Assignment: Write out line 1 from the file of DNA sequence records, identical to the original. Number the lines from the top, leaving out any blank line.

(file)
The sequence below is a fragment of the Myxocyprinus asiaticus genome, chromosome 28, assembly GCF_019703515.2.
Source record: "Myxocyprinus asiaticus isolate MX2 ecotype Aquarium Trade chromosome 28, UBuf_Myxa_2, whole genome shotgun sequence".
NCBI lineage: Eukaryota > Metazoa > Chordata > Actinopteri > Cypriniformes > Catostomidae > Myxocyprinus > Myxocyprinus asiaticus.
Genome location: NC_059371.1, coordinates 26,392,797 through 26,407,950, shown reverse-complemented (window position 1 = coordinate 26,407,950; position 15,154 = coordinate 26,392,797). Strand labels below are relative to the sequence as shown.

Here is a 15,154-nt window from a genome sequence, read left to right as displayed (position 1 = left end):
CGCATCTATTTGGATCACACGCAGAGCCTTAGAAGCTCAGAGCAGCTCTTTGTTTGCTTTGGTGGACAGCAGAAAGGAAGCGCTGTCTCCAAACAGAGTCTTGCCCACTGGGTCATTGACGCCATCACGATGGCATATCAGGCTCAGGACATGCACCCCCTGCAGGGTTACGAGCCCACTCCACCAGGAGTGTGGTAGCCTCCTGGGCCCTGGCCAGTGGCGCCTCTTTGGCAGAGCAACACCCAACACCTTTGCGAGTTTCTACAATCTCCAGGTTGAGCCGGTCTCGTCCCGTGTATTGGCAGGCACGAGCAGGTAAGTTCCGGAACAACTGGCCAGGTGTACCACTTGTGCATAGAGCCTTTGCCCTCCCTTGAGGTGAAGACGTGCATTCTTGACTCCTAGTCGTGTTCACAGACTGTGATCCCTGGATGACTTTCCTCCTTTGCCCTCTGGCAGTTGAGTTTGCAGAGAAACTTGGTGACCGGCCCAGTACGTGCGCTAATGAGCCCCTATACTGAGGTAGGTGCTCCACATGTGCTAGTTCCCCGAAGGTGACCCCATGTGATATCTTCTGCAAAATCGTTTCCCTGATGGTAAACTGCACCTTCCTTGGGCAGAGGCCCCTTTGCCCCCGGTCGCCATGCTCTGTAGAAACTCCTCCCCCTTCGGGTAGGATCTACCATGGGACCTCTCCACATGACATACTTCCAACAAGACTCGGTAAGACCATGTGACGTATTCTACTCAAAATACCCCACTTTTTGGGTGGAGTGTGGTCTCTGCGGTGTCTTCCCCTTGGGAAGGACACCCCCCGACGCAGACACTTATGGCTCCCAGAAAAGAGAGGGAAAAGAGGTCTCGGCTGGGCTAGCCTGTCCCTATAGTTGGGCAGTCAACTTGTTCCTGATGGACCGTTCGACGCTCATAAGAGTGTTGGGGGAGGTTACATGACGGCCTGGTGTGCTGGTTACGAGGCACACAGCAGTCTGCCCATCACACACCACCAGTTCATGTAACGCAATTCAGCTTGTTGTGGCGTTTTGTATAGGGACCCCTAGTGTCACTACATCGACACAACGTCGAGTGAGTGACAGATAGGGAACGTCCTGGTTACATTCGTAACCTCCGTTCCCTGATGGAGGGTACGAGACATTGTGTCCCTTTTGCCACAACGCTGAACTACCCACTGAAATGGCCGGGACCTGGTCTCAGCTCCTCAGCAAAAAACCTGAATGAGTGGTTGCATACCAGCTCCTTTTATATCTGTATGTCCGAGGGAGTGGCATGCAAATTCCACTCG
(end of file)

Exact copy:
The sequence below is a fragment of the Myxocyprinus asiaticus genome, chromosome 28, assembly GCF_019703515.2.